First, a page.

Boston Globe Examines How FDA-Approval Process Has Changed Since 1980s in Part Because of Pressure From AIDS Advocates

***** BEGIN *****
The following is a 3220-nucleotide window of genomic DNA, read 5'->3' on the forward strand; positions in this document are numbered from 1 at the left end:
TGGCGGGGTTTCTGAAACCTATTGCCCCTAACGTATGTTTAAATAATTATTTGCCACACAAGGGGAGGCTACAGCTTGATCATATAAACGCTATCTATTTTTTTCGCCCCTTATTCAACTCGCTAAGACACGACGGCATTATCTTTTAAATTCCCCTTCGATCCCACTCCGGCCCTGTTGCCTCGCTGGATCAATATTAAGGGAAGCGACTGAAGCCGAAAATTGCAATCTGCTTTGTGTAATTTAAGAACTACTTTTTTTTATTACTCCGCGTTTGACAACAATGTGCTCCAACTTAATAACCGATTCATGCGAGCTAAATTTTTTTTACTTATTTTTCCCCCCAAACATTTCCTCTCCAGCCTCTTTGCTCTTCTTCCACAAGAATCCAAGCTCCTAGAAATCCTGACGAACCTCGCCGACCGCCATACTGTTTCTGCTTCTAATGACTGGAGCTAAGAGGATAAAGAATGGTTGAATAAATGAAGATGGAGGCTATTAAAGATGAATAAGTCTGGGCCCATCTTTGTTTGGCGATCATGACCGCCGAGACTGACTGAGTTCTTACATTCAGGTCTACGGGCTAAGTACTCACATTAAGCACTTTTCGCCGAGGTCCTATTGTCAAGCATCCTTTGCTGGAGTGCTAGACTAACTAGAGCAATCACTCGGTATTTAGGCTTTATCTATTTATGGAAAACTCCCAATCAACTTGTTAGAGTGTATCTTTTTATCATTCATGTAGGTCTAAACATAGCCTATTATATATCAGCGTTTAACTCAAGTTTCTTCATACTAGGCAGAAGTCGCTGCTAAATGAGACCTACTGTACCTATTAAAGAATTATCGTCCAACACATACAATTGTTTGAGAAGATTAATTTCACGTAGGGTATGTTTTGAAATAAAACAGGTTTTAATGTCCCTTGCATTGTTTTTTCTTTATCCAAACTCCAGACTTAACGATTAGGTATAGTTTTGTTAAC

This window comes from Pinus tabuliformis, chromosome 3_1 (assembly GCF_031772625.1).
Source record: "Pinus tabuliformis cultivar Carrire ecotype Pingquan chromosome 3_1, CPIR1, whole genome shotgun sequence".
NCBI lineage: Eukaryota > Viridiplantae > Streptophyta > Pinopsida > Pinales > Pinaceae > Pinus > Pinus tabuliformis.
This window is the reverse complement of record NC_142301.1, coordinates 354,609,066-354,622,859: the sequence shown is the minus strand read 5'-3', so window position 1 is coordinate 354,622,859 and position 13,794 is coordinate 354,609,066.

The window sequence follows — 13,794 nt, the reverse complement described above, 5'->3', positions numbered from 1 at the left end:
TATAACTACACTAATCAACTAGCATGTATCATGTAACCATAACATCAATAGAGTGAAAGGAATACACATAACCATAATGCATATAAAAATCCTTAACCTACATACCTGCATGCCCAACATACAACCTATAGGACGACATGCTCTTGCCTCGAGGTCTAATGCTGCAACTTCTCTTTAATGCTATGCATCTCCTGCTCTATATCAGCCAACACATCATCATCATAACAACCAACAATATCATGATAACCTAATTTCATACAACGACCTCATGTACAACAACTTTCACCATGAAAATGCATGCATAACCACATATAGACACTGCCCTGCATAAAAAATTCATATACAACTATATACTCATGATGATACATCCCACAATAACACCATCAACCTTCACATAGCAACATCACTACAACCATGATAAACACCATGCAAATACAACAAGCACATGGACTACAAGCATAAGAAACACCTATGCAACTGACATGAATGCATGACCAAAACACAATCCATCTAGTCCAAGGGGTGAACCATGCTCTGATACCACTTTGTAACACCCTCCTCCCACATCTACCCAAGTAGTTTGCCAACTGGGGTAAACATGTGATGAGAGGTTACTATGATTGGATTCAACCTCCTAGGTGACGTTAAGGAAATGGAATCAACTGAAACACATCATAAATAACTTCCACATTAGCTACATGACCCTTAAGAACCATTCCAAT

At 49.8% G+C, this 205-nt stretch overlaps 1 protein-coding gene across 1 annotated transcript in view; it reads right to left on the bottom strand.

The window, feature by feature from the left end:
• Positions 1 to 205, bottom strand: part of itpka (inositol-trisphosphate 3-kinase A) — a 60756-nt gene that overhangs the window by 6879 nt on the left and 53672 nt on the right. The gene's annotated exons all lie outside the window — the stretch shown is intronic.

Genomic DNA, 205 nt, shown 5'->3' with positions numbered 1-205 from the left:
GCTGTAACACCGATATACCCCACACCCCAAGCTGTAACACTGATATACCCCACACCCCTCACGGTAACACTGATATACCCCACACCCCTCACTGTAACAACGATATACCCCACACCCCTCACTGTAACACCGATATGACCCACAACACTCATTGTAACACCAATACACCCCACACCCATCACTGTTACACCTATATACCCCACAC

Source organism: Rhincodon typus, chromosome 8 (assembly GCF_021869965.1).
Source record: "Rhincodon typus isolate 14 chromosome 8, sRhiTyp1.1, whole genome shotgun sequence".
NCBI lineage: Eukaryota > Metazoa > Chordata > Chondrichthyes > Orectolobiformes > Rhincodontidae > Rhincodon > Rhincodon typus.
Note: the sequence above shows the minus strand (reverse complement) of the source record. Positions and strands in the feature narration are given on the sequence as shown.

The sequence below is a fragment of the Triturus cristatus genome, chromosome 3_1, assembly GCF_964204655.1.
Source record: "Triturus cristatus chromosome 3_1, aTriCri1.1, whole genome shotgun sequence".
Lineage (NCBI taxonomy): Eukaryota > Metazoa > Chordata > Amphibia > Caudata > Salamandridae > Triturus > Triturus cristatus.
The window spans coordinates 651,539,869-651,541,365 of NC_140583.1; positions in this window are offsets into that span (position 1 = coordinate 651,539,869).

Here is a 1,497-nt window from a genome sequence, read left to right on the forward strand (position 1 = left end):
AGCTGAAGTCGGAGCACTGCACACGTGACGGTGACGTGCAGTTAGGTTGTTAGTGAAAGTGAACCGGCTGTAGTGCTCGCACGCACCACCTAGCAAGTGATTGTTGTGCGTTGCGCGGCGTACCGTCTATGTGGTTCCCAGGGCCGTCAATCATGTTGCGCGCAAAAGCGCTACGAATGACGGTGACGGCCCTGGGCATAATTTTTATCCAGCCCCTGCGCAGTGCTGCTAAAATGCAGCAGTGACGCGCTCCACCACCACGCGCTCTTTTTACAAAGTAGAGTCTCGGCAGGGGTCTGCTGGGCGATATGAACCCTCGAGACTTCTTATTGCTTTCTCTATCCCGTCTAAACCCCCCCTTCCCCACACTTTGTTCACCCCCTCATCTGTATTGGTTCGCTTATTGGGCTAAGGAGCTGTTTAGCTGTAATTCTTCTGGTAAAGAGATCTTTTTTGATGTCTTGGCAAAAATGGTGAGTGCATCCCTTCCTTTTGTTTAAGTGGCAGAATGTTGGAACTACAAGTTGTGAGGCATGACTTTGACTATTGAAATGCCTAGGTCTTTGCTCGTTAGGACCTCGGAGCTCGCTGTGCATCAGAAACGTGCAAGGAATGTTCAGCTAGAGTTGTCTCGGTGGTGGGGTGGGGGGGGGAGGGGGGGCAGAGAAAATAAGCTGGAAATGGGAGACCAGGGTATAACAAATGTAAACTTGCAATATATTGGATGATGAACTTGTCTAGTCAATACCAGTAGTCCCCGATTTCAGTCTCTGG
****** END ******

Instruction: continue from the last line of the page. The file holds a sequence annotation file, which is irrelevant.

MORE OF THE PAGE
The Boston Globe on Sunday examined the history of FDA's drug-approval process, which over the past 15 years has "swung from taking too long to get medicine to dying AIDS patients to drawing fire for rushing drugs to market that wound up killing people." In the 1980s, AIDS advocates "besieged" FDA, demanding it make more drugs available to fight the disease, the Globe reports. At the same time, some major drug companies threatened to move operations overseas, prompting Congress to pass laws creating a "speedier" approval process funded by drug companies, according to the Globe. However, a "troubling pattern quickly emerged" in the approval process after nine drugs approved after the changes were withdrawn for safety reasons by 2000, the Globe reports (Henderson/Rowland, Boston Globe, 4/10). The complete article is available online.This is part of the KHN Morning Briefing, a summary of health policy coverage from major news organizations. Sign up for an email subscription.